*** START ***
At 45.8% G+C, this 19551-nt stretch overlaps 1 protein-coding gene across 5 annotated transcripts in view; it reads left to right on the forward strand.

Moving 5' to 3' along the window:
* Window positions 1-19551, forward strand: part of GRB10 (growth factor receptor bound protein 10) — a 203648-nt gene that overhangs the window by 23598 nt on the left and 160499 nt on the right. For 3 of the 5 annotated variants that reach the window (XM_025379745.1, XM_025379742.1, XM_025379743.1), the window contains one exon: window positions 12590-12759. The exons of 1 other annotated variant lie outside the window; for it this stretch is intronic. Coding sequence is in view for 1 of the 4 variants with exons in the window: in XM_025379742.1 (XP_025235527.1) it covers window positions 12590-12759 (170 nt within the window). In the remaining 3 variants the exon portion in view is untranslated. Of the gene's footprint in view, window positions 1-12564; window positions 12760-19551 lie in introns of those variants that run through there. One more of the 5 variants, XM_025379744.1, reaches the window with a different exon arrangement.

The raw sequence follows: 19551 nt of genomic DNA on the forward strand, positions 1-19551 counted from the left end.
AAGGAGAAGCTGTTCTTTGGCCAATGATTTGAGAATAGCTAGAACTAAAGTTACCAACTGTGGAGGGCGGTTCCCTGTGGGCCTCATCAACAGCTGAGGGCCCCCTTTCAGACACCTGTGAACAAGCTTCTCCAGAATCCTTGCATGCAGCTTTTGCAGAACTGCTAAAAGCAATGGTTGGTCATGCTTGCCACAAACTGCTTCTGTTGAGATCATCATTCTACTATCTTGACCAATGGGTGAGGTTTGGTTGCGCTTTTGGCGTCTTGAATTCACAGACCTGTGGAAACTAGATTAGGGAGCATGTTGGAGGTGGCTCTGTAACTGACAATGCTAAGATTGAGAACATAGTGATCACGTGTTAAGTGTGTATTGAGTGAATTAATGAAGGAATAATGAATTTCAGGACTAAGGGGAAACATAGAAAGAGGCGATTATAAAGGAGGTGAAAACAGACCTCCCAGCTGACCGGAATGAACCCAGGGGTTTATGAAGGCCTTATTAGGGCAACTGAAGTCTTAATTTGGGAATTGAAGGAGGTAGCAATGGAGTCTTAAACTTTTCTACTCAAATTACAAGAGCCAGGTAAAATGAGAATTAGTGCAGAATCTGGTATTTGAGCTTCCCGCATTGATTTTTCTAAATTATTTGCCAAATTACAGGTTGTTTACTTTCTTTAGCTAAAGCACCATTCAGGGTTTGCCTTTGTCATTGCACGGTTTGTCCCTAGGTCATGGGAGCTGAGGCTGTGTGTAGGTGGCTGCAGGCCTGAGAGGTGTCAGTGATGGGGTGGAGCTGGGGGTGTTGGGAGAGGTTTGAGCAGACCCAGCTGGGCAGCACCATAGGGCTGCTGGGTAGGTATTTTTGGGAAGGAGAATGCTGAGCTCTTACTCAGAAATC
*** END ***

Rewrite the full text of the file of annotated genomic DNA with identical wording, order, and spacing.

At 45.8% G+C, this 19551-nt stretch overlaps 1 protein-coding gene across 5 annotated transcripts in view; it reads left to right on the forward strand.

Moving 5' to 3' along the window:
* Window positions 1-19551, forward strand: part of GRB10 (growth factor receptor bound protein 10) — a 203648-nt gene that overhangs the window by 23598 nt on the left and 160499 nt on the right. For 3 of the 5 annotated variants that reach the window (XM_025379745.1, XM_025379742.1, XM_025379743.1), the window contains one exon: window positions 12590-12759. The exons of 1 other annotated variant lie outside the window; for it this stretch is intronic. Coding sequence is in view for 1 of the 4 variants with exons in the window: in XM_025379742.1 (XP_025235527.1) it covers window positions 12590-12759 (170 nt within the window). In the remaining 3 variants the exon portion in view is untranslated. Of the gene's footprint in view, window positions 1-12564; window positions 12760-19551 lie in introns of those variants that run through there. One more of the 5 variants, XM_025379744.1, reaches the window with a different exon arrangement.

The raw sequence follows: 19551 nt of genomic DNA on the forward strand, positions 1-19551 counted from the left end.
AAGGAGAAGCTGTTCTTTGGCCAATGATTTGAGAATAGCTAGAACTAAAGTTACCAACTGTGGAGGGCGGTTCCCTGTGGGCCTCATCAACAGCTGAGGGCCCCCTTTCAGACACCTGTGAACAAGCTTCTCCAGAATCCTTGCATGCAGCTTTTGCAGAACTGCTAAAAGCAATGGTTGGTCATGCTTGCCACAAACTGCTTCTGTTGAGATCATCATTCTACTATCTTGACCAATGGGTGAGGTTTGGTTGCGCTTTTGGCGTCTTGAATTCACAGACCTGTGGAAACTAGATTAGGGAGCATGTTGGAGGTGGCTCTGTAACTGACAATGCTAAGATTGAGAACATAGTGATCACGTGTTAAGTGTGTATTGAGTGAATTAATGAAGGAATAATGAATTTCAGGACTAAGGGGAAACATAGAAAGAGGCGATTATAAAGGAGGTGAAAACAGACCTCCCAGCTGACCGGAATGAACCCAGGGGTTTATGAAGGCCTTATTAGGGCAACTGAAGTCTTAATTTGGGAATTGAAGGAGGTAGCAATGGAGTCTTAAACTTTTCTACTCAAATTACAAGAGCCAGGTAAAATGAGAATTAGTGCAGAATCTGGTATTTGAGCTTCCCGCATTGATTTTTCTAAATTATTTGCCAAATTACAGGTTGTTTACTTTCTTTAGCTAAAGCACCATTCAGGGTTTGCCTTTGTCATTGCACGGTTTGTCCCTAGGTCATGGGAGCTGAGGCTGTGTGTAGGTGGCTGCAGGCCTGAGAGGTGTCAGTGATGGGGTGGAGCTGGGGGTGTTGGGAGAGGTTTGAGCAGACCCAGCTGGGCAGCACCATAGGGCTGCTGGGTAGGTATTTTTGGGAAGGAGAATGCTGAGCTCTTACTCAGAAATC